Yuan Down on 17-yr Low Industrial Production Growth Rate

Yuan Down on 17-yr Low Industrial Production Growth Rate
August 15, 2019

 

The Chinese yuan fell against the greenback yesterday after economic data revealed that industrial production recorded a 17-year low growth rate as trade issues with the US poured cold water on manufacturing activities. Furthermore, retail sales growth declined, mirroring weakness in consumer spending. Analysts anticipate the yuan to remain below the critical level of 7 per dollar in the years to come as Beijing has taken a conscious decision to leave the yuan to decline amidst import duty hikes from the White House. From a low of 7.01628, the USD/CNY pair rallied to a high of 7.05639 in the past 24 hours.

According to the National Bureau of Statistics, in July, industrial output growth declined to 4.8%, from 6.3% in June. Production recorded its slowest growth rate since 2002 and much below the anticipated growth of 6%.

In the same manner, retail sales growth declined to 7.6% in July, from 9.8% a month before. The reported figure represents the weakest growth in the quarter. On an annualized basis, retail sales growth eased to 8.6%.

In the first seven months of 2019, fixed asset investment recorded an annual growth of 5.7% compared with 5.8% rise in the first six months of the year. Economists had anticipated the rate to remain unchanged at 5.8%.

Investment in properties grew 10.6% y-o-y in June to July period, slightly lower than the 10.9% recorded in the first half of 2019. Similarly, the unemployment rate increased to 5.3% in July, from 5.1% in June.

Julian Evans-Pritchard and Martin Lynge Rasmussen, economists at Capital Economics, opined that a weaker yuan could hardly offset the slowdown caused by the tariffs from the US and overall global economic downturn.

The economists expect a further slowdown in economic activity over the coming year as a result. Notably, in Q2 2019, China’s economy grew at the slowest pace in 27 years. The GDP increased 6.2% on y-o-y basis.

After managing to keep the yuan below 7 per dollar since the global financial crisis, Chinese authorities allowed the yuan to break below the psychological level last week.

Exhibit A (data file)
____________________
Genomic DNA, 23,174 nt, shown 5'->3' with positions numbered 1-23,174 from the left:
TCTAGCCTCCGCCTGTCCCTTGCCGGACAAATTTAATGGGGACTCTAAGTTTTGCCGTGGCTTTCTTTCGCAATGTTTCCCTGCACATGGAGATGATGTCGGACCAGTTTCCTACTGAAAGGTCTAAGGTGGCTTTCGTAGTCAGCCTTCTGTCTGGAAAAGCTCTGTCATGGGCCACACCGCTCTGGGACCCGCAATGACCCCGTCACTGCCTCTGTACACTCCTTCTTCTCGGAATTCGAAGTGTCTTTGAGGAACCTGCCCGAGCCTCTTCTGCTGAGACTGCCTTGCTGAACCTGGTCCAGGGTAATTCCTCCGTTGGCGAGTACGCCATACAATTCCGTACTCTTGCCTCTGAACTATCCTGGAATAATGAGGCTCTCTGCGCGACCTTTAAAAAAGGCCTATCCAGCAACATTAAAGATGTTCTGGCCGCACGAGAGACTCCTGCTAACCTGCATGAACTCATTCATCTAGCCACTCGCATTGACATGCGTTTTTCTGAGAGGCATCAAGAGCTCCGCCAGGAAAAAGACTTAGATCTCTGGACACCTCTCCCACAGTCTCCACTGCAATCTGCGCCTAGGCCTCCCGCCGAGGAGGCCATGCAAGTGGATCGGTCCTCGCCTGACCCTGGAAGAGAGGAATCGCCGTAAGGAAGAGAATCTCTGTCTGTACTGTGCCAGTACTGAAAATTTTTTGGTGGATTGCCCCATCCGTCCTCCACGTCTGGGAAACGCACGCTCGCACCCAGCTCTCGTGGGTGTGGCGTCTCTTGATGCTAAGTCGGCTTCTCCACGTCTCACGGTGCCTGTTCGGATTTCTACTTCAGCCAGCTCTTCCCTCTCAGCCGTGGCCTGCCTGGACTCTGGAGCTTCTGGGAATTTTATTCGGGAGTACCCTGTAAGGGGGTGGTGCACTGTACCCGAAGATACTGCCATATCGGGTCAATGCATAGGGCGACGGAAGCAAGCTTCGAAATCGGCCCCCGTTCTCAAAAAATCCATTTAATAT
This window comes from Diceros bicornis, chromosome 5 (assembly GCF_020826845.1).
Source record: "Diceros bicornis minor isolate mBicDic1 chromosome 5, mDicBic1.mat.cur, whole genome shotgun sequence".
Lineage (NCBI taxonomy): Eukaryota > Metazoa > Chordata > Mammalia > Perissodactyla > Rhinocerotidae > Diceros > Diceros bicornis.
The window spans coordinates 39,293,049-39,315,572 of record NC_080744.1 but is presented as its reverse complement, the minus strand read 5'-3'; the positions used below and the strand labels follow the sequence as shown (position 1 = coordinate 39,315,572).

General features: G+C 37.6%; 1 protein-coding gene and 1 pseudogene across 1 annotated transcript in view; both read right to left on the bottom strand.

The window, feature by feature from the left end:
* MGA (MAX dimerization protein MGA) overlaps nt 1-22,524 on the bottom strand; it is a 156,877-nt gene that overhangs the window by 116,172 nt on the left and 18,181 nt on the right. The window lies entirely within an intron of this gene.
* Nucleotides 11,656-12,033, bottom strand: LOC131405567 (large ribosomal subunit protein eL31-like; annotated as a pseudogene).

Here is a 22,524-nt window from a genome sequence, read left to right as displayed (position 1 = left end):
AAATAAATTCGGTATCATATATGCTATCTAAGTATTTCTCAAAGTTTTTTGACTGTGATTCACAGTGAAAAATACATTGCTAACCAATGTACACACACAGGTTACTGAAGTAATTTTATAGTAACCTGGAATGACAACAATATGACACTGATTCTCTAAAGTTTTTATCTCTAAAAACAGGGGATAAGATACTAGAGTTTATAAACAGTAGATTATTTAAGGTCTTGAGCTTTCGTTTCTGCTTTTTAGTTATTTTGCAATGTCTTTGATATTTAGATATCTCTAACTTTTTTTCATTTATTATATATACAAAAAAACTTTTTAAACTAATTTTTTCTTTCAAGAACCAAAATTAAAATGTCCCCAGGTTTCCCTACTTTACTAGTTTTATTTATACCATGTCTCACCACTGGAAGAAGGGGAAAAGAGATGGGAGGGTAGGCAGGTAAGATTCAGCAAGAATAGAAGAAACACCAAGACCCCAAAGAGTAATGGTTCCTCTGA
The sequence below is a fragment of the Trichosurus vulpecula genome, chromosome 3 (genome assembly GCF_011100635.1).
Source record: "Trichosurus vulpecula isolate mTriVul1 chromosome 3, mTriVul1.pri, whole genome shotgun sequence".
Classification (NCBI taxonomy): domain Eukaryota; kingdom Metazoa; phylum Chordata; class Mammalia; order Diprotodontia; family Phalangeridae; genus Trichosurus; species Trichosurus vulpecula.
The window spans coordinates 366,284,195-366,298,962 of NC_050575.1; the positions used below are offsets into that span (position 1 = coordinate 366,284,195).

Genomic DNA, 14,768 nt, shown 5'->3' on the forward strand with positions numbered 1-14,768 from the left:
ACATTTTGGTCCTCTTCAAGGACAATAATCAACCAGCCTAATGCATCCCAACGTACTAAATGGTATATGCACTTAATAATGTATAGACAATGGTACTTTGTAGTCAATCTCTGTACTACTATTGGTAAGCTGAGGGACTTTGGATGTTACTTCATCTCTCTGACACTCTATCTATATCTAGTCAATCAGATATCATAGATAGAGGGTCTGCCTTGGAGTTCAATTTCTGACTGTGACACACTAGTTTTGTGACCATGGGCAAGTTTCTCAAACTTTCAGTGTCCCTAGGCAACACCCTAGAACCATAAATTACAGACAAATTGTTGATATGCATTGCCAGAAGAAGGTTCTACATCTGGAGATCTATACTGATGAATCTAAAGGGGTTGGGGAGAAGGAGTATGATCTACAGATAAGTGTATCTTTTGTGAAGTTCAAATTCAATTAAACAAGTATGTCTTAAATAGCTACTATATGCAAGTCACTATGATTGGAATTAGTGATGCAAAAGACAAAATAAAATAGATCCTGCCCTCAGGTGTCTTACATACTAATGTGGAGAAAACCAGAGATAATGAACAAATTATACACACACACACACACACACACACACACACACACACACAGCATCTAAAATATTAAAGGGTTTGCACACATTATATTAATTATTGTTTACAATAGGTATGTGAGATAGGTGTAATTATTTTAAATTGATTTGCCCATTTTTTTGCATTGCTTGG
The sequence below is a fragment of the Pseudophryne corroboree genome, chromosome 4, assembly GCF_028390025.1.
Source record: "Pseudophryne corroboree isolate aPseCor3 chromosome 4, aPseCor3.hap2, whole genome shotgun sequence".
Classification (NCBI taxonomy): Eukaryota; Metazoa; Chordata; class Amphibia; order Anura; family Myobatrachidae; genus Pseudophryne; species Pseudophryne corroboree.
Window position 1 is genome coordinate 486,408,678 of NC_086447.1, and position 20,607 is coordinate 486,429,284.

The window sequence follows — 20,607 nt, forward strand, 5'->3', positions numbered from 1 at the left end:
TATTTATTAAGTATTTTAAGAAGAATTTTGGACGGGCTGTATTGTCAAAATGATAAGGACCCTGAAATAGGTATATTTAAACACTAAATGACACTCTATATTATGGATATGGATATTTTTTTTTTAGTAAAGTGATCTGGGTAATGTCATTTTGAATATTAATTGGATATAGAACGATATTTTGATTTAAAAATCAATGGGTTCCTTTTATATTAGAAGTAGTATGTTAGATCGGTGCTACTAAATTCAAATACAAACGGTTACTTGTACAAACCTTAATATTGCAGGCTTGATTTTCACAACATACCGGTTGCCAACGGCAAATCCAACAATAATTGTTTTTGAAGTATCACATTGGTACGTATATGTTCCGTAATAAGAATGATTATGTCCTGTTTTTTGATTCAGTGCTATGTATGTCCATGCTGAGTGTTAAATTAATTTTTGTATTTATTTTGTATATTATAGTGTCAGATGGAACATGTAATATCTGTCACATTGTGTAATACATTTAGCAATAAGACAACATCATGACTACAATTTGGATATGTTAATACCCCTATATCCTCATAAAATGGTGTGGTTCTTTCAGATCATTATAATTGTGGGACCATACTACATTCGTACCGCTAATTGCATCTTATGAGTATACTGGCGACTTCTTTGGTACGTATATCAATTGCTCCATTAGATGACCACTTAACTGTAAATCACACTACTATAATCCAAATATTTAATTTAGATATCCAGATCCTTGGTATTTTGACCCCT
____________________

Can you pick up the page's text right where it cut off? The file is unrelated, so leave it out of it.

The relaxation was allowed after President Donald Trump slapped an additional 10% tariff on $300 billion worth Chinese goods. Furthermore, the US designated China as a currency manipulator after the yuan breached 7 per dollar. The US has made this decision for the first time in 25 years.

For the past week, China’s central bank has pegged the yuan’s daily midpoint reference rate above 7 to the dollar, with 2% movement allowed on either side. On Monday, the yuan hit an eleven-year low of 7.0689 per dollar.

Rabobank issued the most pessimistic outlook for the yuan in a survey conducted by Reuters. The Dutch multinational bank anticipates the yuan to hit 7.75, a level unseen since 2007.

Michael Every, senior Asia-Pacific strategist at Rabobank, Hong Kong, explained the reason for such a gloomy outlook on the Chinese currency: “In an environment which is going to be globally far more uncertain where China is growing much more slowly, you have more than a trade war – basically a Cold War between the two. It strikes me that you will end up having a massive depreciation in the renminbi.”

Michael Every has forecast the yuan will fall nearly 20% to 25% i.e., to 8.5 or even more against the US dollar in the next two years. A weak yuan also increases the risk of capital outflows. The weak economic growth forecast and anticipations of additional policy easing by China’s central bank (People’s Bank of China) is anticipated to put further pressure on the yuan.

The facts mentioned above indicate that the yuan will remain weak against the greenback for a considerable period of time.

Technically, the USD/CNY pair has become range-bound between 7.035 and 7.055. The stochastic RSI indicator is rising. As a result, we can expect the currency pair to move up in the short-term.

cny - technical analysis - 15th Aug 2019

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Andrew Wright

Prior to founding tradersasset.com in 2014, Andrew worked as a proprietary trader, then as a market maker. As a market maker, he traded options in over 100 stocks, he then began trading currency pairs in 2013. Andrew still actively trades both, and prides himself on educating and informing traders on the benefits of both Binary Options and Forex.


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